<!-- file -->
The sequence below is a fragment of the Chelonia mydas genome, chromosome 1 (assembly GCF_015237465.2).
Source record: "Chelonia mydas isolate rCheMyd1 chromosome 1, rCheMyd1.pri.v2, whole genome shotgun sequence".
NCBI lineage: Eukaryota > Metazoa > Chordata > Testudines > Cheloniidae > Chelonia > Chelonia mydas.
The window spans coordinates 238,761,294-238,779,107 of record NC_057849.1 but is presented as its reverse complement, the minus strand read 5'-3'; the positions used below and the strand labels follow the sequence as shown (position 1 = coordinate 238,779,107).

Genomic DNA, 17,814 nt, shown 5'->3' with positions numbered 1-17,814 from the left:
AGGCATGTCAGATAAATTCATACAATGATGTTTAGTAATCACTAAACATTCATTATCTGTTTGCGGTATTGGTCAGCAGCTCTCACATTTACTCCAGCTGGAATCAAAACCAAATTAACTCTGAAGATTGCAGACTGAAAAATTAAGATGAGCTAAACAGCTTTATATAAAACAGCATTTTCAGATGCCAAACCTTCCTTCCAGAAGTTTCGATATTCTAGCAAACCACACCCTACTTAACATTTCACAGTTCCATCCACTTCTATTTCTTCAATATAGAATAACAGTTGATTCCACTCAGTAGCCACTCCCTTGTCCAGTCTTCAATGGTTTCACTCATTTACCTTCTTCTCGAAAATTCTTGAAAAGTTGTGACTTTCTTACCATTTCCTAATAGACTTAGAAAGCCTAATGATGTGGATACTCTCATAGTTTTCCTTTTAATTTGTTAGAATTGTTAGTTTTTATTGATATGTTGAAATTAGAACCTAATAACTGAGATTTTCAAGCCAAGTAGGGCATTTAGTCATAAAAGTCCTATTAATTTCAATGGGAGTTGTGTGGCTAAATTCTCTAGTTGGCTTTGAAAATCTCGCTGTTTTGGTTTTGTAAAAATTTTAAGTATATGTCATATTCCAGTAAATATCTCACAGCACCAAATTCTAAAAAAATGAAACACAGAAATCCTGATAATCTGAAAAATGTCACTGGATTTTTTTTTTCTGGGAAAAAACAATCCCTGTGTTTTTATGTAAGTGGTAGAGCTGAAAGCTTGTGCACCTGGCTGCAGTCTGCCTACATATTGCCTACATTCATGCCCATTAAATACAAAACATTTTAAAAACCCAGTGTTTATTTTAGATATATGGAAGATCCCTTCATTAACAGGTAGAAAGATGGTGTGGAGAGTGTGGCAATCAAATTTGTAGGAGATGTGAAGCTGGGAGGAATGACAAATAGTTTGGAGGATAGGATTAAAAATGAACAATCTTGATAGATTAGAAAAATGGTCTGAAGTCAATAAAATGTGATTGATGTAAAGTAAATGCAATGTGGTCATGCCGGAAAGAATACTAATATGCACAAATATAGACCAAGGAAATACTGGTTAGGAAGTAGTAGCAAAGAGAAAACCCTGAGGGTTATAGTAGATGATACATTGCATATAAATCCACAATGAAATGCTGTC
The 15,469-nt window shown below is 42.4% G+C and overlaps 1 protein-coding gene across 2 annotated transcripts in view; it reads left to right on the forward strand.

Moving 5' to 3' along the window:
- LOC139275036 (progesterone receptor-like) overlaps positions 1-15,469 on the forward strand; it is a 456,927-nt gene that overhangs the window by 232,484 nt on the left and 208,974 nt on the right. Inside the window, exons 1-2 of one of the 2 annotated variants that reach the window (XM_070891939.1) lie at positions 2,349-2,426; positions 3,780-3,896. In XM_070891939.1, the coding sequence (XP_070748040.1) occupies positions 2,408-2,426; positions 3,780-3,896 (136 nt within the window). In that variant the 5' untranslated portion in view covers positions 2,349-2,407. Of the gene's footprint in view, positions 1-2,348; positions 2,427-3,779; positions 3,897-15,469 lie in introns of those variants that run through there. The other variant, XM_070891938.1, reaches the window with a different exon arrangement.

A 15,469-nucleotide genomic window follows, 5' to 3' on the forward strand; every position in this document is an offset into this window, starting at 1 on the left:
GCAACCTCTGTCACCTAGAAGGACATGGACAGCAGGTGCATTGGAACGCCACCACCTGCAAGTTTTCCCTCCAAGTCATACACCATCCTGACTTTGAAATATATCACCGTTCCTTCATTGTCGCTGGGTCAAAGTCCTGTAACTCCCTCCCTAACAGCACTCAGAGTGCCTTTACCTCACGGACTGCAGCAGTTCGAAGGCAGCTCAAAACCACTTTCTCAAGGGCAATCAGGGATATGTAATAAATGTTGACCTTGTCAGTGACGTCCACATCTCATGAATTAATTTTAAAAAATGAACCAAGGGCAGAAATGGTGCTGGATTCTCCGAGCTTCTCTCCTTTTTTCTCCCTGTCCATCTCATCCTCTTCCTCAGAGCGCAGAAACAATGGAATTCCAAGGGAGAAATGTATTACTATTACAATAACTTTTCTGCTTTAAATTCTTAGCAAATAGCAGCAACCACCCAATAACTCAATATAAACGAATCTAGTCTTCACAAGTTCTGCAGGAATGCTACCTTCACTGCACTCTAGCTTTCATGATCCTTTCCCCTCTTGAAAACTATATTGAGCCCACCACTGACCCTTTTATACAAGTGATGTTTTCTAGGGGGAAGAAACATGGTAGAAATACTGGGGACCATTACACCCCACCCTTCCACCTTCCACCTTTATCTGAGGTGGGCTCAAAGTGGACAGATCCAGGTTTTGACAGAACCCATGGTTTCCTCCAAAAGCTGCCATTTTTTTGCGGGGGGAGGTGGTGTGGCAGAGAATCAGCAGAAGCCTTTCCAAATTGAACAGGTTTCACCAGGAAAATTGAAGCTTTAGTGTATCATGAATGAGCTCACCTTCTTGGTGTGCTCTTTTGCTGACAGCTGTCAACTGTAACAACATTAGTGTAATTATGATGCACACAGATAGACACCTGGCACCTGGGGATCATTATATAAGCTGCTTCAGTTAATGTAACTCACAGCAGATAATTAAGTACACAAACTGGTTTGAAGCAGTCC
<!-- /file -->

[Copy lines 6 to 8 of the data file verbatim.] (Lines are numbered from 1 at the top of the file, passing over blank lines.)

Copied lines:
AGGCATGTCAGATAAATTCATACAATGATGTTTAGTAATCACTAAACATTCATTATCTGTTTGCGGTATTGGTCAGCAGCTCTCACATTTACTCCAGCTGGAATCAAAACCAAATTAACTCTGAAGATTGCAGACTGAAAAATTAAGATGAGCTAAACAGCTTTATATAAAACAGCATTTTCAGATGCCAAACCTTCCTTCCAGAAGTTTCGATATTCTAGCAAACCACACCCTACTTAACATTTCACAGTTCCATCCACTTCTATTTCTTCAATATAGAATAACAGTTGATTCCACTCAGTAGCCACTCCCTTGTCCAGTCTTCAATGGTTTCACTCATTTACCTTCTTCTCGAAAATTCTTGAAAAGTTGTGACTTTCTTACCATTTCCTAATAGACTTAGAAAGCCTAATGATGTGGATACTCTCATAGTTTTCCTTTTAATTTGTTAGAATTGTTAGTTTTTATTGATATGTTGAAATTAGAACCTAATAACTGAGATTTTCAAGCCAAGTAGGGCATTTAGTCATAAAAGTCCTATTAATTTCAATGGGAGTTGTGTGGCTAAATTCTCTAGTTGGCTTTGAAAATCTCGCTGTTTTGGTTTTGTAAAAATTTTAAGTATATGTCATATTCCAGTAAATATCTCACAGCACCAAATTCTAAAAAAATGAAACACAGAAATCCTGATAATCTGAAAAATGTCACTGGATTTTTTTTTTCTGGGAAAAAACAATCCCTGTGTTTTTATGTAAGTGGTAGAGCTGAAAGCTTGTGCACCTGGCTGCAGTCTGCCTACATATTGCCTACATTCATGCCCATTAAATACAAAACATTTTAAAAACCCAGTGTTTATTTTAGATATATGGAAGATCCCTTCATTAACAGGTAGAAAGATGGTGTGGAGAGTGTGGCAATCAAATTTGTAGGAGATGTGAAGCTGGGAGGAATGACAAATAGTTTGGAGGATAGGATTAAAAATGAACAATCTTGATAGATTAGAAAAATGGTCTGAAGTCAATAAAATGTGATTGATGTAAAGTAAATGCAATGTGGTCATGCCGGAAAGAATACTAATATGCACAAATATAGACCAAGGAAATACTGGTTAGGAAGTAGTAGCAAAGAGAAAACCCTGAGGGTTATAGTAGATGATACATTGCATATAAATCCACAATGAAATGCTGTC
The 15,469-nt window shown below is 42.4% G+C and overlaps 1 protein-coding gene across 2 annotated transcripts in view; it reads left to right on the forward strand.

Moving 5' to 3' along the window: